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‘We feel like the ugly stepchildren of cannabis’: Mass. hemp farmers wait in a regulatory purgatory

Kathleen Owens, left, and Linda Noel grow hemp at Terrapin Farm in Franklin.
Kathleen Owens, left, and Linda Noel grow hemp at Terrapin Farm in Franklin.Pat Greenhouse/Globe Staff

When Massachusetts voters approved Question 4 in 2016, they legalized not just marijuana, but also hemp, a variety of cannabis that contains almost none of the high-inducing THC for which its cousin is famous. The fast-growing crop, which can be used to make everything from clothing to lotions to CBD edibles, was heralded as a moneymaker that could help prop up the state’s dwindling number of small family farms.

A constantly shifting legal landscape, however, has largely prevented the realization of that dream. And now, with a new growing season fast approaching, hemp farmers say they’re facing yet another setback: State agricultural officials won’t commit to a timeframe for implementing a law that was supposed to open up a significant new market for the struggling sector by permitting sales of hemp products to marijuana companies for use in edibles.

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The predicament leaves the farmers unsure whether it’s worth planting hemp this year.

“We feel like the ugly stepchildren of cannabis,” said Linda Noel, who in 2018 started growing hemp alongside her vegetables at Terrapin Farm in Franklin. “The hemp industry here in Massachusetts is once again on life support.”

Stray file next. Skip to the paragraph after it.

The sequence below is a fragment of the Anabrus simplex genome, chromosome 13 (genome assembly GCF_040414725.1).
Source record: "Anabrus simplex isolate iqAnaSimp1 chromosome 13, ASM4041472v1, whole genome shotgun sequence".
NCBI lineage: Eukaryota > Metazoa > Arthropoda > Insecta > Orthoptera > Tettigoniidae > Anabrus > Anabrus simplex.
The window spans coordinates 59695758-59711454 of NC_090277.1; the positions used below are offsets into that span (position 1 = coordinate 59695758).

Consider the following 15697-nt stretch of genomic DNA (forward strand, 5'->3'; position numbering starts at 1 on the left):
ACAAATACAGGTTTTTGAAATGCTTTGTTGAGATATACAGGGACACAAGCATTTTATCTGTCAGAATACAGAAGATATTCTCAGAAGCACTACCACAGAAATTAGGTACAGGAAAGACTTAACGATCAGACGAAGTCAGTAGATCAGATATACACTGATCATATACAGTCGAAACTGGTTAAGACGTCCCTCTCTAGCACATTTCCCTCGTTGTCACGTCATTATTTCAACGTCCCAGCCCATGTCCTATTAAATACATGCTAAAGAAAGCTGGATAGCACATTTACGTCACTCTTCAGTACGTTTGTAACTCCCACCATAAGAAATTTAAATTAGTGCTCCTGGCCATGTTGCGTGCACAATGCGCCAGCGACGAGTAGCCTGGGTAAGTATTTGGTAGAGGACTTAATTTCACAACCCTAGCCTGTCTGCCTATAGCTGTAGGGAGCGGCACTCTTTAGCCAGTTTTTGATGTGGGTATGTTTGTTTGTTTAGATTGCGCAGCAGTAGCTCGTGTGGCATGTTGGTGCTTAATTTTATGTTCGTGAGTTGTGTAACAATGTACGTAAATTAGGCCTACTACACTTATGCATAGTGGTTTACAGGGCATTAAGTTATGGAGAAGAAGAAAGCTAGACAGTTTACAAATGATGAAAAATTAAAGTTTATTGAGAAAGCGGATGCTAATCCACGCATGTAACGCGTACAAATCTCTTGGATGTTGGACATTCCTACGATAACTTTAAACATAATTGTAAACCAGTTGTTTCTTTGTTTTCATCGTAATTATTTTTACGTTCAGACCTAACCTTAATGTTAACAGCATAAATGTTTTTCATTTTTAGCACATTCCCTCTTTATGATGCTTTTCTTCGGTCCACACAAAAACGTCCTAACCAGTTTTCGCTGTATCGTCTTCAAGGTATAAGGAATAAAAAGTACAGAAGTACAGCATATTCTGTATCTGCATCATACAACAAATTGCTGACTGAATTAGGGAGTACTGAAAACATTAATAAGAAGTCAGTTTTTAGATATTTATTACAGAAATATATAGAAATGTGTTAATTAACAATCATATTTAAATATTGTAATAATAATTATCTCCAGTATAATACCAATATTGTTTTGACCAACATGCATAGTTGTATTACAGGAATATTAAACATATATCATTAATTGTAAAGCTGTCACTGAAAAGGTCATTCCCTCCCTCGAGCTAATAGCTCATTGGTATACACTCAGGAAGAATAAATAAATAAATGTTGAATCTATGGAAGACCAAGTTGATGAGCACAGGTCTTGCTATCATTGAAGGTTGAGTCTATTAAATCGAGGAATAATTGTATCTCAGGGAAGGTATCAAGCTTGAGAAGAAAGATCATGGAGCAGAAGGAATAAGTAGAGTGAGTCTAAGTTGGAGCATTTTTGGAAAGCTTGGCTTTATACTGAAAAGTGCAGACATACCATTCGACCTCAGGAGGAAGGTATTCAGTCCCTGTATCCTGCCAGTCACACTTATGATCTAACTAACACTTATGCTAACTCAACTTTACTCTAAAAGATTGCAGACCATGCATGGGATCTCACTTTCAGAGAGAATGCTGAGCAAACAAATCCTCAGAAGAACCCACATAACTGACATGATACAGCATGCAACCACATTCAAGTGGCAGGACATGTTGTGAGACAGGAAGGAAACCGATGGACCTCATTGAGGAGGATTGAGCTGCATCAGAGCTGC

The national legalization of hemp by Congress in 2018 essentially kicked off a game of policy ping-pong between state and federal regulators at no fewer than four agencies, with officials at the Department of Agricultural Resources (which oversees the sector) repeatedly scrambling to align their guidelines with changing hemp rules issued by the US Department of Agriculture and the Foof and Drug Administration.

Hemp farmers and processors feel rather like a dented, discarded ball in that game. They’ve endured several unexpected mid-season policy changes that scrambled the financial assumptions behind their decision to grow hemp, including a critical 2019 edict banning them from making CBD edibles, the most profitable market for their tightly regulated, lab-tested crops.

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Meanwhile, cheap, untested, technically illegal CBD gummies and other hemp-derived products remain widely available at gas stations and other retailers across the state, thanks to scant enforcement by the municipal health boards that are nominally charged with controlling their sale.

In December, as part of the state budget, legislators passed a measure intended to fix that incongruity: It allows MDAR-licensed hemp firms to sell flower and CBD oil derived from the outdoor-grown plants to marijuana companies regulated by the Cannabis Control Commission for use in pot edibles. Proponents called it a win-win that would simultaneously provide marijuana companies with a cheaper, local source of CBD (compared to growing their own high-CBD cannabis plants indoors) while opening up a lucrative new market for hemp operators, who are otherwise restricted to selling less-profitable CBD products such as topical lotions.